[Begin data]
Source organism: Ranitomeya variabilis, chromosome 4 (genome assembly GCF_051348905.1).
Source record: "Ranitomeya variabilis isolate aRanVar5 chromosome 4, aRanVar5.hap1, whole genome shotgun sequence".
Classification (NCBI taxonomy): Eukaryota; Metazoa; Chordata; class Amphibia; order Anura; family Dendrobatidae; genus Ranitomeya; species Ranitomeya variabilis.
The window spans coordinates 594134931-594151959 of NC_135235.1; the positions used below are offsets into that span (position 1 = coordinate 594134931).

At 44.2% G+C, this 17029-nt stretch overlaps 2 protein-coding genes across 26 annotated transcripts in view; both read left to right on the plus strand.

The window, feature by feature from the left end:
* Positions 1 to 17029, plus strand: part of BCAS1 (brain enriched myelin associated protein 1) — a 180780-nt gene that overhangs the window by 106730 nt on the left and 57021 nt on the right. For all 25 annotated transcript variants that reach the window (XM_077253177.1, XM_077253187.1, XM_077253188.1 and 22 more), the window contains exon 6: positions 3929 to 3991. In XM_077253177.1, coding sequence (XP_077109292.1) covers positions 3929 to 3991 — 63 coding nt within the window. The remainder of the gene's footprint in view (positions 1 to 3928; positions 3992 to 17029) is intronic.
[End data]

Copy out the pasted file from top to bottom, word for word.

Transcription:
Source organism: Ranitomeya variabilis, chromosome 4 (genome assembly GCF_051348905.1).
Source record: "Ranitomeya variabilis isolate aRanVar5 chromosome 4, aRanVar5.hap1, whole genome shotgun sequence".
Classification (NCBI taxonomy): Eukaryota; Metazoa; Chordata; class Amphibia; order Anura; family Dendrobatidae; genus Ranitomeya; species Ranitomeya variabilis.
The window spans coordinates 594134931-594151959 of NC_135235.1; the positions used below are offsets into that span (position 1 = coordinate 594134931).

At 44.2% G+C, this 17029-nt stretch overlaps 2 protein-coding genes across 26 annotated transcripts in view; both read left to right on the plus strand.

The window, feature by feature from the left end:
* Positions 1 to 17029, plus strand: part of BCAS1 (brain enriched myelin associated protein 1) — a 180780-nt gene that overhangs the window by 106730 nt on the left and 57021 nt on the right. For all 25 annotated transcript variants that reach the window (XM_077253177.1, XM_077253187.1, XM_077253188.1 and 22 more), the window contains exon 6: positions 3929 to 3991. In XM_077253177.1, coding sequence (XP_077109292.1) covers positions 3929 to 3991 — 63 coding nt within the window. The remainder of the gene's footprint in view (positions 1 to 3928; positions 3992 to 17029) is intronic.